The more I consider Pat Buchanan’s comments–calling on snipers to shoot “coyotes”–the more I believe he would turn the border into a front.  The notion that snipers would distinguish between the coyote and the illegal immigrant is absurd.  Every person crossing would be a legitimate target.  Moreover, their killing could not be described as an execution of the law (illegal immigration is illegal, not criminal).  Unfortunately, so-called opponents of immigration reform will exploit the war between the drug cartels and the Mexican government to radicalize their agenda.


Like a fool, I’ve tried to piece together a plausible narrative that describes what motivates the group dynamics at the fore of Gosford Park.  The best I can say is that Lord Stockbridge wanted to remove his capital from investments in the British Empire and move them into more lucrative and modern industries, namely entertainment (because of his peculiar interest in the filmmakers’ business seemed to excite the jealousies of his family, many of whom made their living through imperialism).  His murder insured that empire would go on blissfully without reflecting on its weaknesses, although we all know it would eventually fail.

This all came to mind as I watched Pat Buchanan on Morning Joe insist that Britain unnecessarily risked its empire fighting Germany in WWII.  It seems that the mechanism that informs Buchanan’s historical analysis is that Britain’s decision to become involved in the war had the effect of expanding the war beyond what Hitler had intended.  Indeed, the choices that British governments made created an ever-escalating conflict.  To Buchanan, had the British not become involved, there would have been no loss of empire, a limited Holocaust, and no war in Western Europe.  And because of the war that led to the loss of empire, the West lost its ability to contain extremism globally.

Resisting the urge to debate him on the points (how could German honor be satisfied without defeating the French republic?), I find what may seem to be a worldview antithetical to the one Bush expressed in the Knesset, equally as dangerous.  Both speak against diplomatic engagement.  Both are premised on the question of whether force can be used to maintain order.  Both asks us to wait around until problems can only be resolved by armed intervention (I’ll give Buchanan at least the benefit of having a higher threshold than Buchanan).  Both point to the weaknesses of the conservative opinion of diplomacy: unnecessary as a prelude to force.

Matt Yglesias points out a passage from Buchanan’s new book (no link to Amazon because I won’t promote it) that reveals some obtuse historical thinking:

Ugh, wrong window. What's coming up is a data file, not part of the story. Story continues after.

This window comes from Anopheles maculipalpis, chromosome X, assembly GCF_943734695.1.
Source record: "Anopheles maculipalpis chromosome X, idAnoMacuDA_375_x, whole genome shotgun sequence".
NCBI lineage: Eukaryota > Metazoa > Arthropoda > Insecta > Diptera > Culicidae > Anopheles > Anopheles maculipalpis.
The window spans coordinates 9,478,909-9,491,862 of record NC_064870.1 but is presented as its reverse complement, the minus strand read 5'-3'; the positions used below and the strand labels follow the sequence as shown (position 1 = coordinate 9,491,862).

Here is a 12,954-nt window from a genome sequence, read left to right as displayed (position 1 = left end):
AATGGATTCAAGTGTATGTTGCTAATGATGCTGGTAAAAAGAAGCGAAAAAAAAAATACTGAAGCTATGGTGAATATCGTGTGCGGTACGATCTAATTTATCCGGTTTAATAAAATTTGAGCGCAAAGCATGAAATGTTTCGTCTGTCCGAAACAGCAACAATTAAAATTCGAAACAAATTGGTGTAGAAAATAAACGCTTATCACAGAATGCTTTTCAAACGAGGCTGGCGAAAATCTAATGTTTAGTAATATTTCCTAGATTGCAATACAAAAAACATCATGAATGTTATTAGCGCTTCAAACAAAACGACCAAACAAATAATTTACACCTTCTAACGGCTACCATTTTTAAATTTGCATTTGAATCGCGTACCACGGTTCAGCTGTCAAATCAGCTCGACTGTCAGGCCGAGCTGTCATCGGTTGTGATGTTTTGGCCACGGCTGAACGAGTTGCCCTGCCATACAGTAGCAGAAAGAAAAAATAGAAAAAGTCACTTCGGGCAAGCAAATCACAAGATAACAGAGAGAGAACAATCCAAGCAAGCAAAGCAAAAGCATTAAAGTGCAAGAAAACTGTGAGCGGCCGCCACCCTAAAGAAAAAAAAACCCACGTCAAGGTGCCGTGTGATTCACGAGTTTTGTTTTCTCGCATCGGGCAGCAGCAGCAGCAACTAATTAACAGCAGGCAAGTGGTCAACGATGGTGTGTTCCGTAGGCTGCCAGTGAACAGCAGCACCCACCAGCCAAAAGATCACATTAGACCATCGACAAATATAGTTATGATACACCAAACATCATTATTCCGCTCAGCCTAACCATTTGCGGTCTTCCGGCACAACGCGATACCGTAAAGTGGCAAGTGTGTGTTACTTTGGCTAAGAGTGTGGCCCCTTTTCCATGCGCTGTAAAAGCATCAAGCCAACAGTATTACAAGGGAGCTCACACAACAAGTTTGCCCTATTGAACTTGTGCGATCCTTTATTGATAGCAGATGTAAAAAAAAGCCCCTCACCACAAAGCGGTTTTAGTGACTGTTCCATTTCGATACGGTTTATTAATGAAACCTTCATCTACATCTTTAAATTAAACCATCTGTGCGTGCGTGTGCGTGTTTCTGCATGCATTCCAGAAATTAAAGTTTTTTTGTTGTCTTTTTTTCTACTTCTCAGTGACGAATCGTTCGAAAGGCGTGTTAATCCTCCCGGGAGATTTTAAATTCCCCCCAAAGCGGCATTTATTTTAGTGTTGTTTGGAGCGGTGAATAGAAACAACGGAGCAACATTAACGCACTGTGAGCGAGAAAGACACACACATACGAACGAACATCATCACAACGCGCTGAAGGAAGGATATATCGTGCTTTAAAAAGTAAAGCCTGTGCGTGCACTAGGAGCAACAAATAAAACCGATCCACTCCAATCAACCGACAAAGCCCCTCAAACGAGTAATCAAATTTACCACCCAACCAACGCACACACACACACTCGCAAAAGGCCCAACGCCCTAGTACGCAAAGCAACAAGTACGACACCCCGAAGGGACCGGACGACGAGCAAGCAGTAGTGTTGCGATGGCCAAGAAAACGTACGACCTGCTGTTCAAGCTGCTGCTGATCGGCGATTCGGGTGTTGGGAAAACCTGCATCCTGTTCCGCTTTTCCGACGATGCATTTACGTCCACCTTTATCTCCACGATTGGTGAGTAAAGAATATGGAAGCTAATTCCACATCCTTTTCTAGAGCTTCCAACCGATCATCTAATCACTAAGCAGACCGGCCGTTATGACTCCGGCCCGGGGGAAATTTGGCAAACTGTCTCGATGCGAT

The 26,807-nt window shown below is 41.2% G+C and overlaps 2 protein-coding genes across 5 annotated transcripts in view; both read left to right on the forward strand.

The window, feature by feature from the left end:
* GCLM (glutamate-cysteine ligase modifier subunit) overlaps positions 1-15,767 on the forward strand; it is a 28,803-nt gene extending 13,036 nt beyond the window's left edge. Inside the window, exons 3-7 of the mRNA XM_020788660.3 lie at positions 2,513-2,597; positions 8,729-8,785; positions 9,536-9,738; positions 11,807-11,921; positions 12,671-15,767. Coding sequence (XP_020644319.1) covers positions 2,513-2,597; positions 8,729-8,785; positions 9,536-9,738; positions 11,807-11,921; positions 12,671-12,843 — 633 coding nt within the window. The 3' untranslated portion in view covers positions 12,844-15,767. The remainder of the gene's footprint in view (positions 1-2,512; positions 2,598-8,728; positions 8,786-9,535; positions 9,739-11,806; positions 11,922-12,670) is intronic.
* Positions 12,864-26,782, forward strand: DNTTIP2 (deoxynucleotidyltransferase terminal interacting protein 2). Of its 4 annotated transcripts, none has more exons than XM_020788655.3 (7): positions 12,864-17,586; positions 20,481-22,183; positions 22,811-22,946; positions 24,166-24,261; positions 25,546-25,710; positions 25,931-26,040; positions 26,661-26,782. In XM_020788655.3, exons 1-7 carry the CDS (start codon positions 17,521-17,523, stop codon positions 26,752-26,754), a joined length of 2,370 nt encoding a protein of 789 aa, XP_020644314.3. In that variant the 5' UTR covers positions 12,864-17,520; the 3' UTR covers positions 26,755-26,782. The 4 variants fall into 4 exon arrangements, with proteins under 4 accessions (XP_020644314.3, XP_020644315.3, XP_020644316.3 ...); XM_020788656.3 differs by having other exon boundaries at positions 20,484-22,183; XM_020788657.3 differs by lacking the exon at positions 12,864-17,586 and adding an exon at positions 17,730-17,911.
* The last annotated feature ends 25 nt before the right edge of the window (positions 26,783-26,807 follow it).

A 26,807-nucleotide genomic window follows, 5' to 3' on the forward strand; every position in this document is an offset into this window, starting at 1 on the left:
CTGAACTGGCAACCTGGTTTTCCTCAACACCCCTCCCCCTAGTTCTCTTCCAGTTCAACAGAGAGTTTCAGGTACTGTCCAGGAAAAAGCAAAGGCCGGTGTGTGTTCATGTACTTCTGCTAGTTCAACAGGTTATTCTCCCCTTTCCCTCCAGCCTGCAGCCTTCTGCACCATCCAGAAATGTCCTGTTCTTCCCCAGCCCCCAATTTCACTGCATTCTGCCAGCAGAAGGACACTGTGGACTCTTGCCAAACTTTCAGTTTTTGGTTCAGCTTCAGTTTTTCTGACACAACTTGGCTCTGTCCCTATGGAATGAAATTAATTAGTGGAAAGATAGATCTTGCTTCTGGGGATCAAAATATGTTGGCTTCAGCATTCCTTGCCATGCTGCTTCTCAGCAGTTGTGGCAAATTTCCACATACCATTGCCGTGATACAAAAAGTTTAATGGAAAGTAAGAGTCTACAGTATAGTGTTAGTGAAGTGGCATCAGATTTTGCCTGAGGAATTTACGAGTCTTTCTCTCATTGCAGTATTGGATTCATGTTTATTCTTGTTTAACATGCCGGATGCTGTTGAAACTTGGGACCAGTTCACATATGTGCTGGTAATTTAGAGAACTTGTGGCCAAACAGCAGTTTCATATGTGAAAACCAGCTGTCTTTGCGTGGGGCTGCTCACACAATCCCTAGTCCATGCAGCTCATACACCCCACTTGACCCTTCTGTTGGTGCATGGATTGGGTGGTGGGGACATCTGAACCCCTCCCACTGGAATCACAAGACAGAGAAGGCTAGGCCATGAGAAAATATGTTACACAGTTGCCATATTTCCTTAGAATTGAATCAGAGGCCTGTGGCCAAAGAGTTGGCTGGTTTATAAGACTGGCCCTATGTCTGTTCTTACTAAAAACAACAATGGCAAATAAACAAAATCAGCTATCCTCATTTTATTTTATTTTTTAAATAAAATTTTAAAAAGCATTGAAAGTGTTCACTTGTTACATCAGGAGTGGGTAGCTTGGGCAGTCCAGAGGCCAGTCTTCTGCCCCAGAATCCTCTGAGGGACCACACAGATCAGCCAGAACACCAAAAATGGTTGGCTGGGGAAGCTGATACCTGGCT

Had Britain not given a war guarantee to Poland in March 1939, then declared war on September 3, bringing in South Africa, Canada, Australia, India, New Zealand, and the United States, a German-Polish war might never have become a six-year world war in which fifty million would perish.

The basic argument seems to be that Britain and France could have (and should have) employed a kind of policy of “dual containment” vis-a-vis Hitler and Stalin. I don’t think I share Buchanan’s rosy assessment of Hitler’s intentions. I probably won’t finish the book, but anyone interested in the conservative anti-imperialist tradition may be interested to know that people do really believe this stuff.

While Ygelsias is focused on what the Allied approach would be, I think it’s more interesting what made the global conflict in Buchanan’s opinion. Did Britain’s and France’s empire condemn us to a “world war” that need not have been? I remember making a similarly stupid assertion about the global nature of WWII, but as an intellectual exercise. However, if we were to assume that Britain and France could keep Germany out of Western Europe (which makes little sense, given French military and diplomatic policy to fight in the East), would the war between Germany and USSR have remained isolated? Probably not. I would tend to think that Japan would still provide a common link between wars in Asia and the Pacific, requiring American and British cooperation. Buchanan, of course, seems intent on proving that the war against Fascism was a sideshow to the clash between capitalism and communism. The notion that the world would be spared 56 million deaths is patently laughable.  Give it up, already.